It is a fear shared by most hopeful adoptive parents: What if we are matched with a baby and the adoption falls through?
There is inherent risk involved with domestic infant adoption. Pre-birth matching as an industry norm means that hopeful adoptive parents and expectant mothers often “match” during pregnancy, and form an adoption plan for after the baby will be born. It does not matter what promises are made ahead of time – the fact remains, the decision to place remains entirely up to the expectant mother (or parents) and they are allowed to experience a change of heart at any time. While nerve wracking for hopeful parents, this is a good thing for all involved. An ethical adoption demands that a mother’s consent to adoption for her child is given freely and without coercion.
But what happens when a planned adoption falls through? Maybe a mom changes her mind while she is still pregnant, and chooses to parent rather than continue her adoption plan. Maybe you were matched with an expectant mom and were even present at the hospital as she gave birth, but afterwards she decided that adoption wasn’t what she wanted to do after all.
Adoption is beautiful, but it is also messy and complicated. What should hopeful adoptive parents do if this happens to them?
It is okay to feel sad or even brokenhearted over the loss of a planned adoption. You are grieving the loss of expectations, of plans you had, of the anticipation of this baby joining your family. It is healthy and acceptable to mourn what would have been.
The morning after our first failed match, my husband and I took a last-minute flight from Kansas City to Phoenix. He had family there and we desperately needed the distraction from what had just occurred (or, not occurred). It gave us a few days to enjoy the nice weather, spend much needed time with family, and step away from reality for a bit. We knew what awaited us when we returned—an empty nursery—but we needed that time to grieve and prepare to move forward.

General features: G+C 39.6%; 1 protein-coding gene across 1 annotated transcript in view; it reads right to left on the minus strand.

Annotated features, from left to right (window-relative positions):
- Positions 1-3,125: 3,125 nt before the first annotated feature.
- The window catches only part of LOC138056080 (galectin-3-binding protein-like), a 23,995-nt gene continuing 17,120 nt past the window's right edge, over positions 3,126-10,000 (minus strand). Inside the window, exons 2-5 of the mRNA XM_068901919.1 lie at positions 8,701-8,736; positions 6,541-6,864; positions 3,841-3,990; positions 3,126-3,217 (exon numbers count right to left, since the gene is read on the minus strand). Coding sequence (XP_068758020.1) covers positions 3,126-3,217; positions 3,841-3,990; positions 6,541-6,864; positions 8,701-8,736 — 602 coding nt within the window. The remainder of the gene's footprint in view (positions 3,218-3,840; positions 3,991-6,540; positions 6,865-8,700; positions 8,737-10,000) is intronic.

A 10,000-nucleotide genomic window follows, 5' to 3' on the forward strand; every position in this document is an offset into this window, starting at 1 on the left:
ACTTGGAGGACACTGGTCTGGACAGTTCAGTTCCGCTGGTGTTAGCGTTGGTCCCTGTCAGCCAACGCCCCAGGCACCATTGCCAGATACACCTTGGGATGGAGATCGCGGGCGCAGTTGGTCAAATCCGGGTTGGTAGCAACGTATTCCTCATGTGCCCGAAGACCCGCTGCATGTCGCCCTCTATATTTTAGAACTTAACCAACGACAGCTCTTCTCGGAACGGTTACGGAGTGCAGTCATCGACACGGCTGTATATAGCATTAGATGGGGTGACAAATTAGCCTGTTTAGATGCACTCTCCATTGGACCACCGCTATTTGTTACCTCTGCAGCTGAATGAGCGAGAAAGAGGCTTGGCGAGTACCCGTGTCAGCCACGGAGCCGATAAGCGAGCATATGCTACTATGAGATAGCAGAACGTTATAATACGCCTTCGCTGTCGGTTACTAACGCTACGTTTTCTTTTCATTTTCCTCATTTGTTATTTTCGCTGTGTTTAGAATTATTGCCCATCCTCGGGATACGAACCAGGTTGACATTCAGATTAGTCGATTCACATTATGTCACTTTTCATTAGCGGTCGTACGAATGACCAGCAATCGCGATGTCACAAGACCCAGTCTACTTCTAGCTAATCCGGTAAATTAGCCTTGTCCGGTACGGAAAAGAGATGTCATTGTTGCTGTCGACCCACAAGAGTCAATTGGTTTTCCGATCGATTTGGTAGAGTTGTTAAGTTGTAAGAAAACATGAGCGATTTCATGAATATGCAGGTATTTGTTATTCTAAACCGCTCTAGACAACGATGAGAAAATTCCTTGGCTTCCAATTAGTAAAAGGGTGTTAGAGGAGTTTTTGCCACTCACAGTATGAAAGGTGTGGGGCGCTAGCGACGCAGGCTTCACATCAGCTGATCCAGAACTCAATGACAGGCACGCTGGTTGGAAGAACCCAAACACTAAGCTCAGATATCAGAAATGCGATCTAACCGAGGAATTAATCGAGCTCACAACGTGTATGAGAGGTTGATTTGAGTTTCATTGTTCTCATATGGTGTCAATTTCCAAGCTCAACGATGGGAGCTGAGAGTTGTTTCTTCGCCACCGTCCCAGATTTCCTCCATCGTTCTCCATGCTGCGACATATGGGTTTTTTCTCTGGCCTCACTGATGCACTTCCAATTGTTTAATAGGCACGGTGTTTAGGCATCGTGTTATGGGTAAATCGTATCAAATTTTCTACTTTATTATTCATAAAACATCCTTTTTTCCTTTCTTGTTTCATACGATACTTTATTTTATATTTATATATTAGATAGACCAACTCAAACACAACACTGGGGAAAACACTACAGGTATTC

2. Don’t condemn the baby’s parent(s).
If your planned adoption falls through due to a change of heart on the part of the baby’s mother (or father), don’t vilify them. Until their consent to the adoption has been executed and is no longer revocable, it is entirely within their right to choose to parent their child. Your job is to support their decision to do so.
An adoption falling through is often referred to as “failed” within the adoption community. Maybe instead of a failed adoption, we should instead consider it a successful decision to parent. As you feel sadness over your loss, remember that a mother and child have stayed together.
3. Seek help, if needed.
If you are struggling with the adoption process, grief over loss (whether adoption related or grief from previous infertility or pregnancy loss), or just wondering where to go next, consider counseling. Either as individuals or as a couple, a qualified counselor might be helpful in this arena.
4. Don’t be afraid to move forward.
There’s a possibility one or both of you might need more time, but don’t be afraid to put yourselves out there again. If you need to make any changes to your approach, do so. Don’t let fear hold you back from what might be in store!
If you have experienced an adoption falling through, what sort of advice would you give?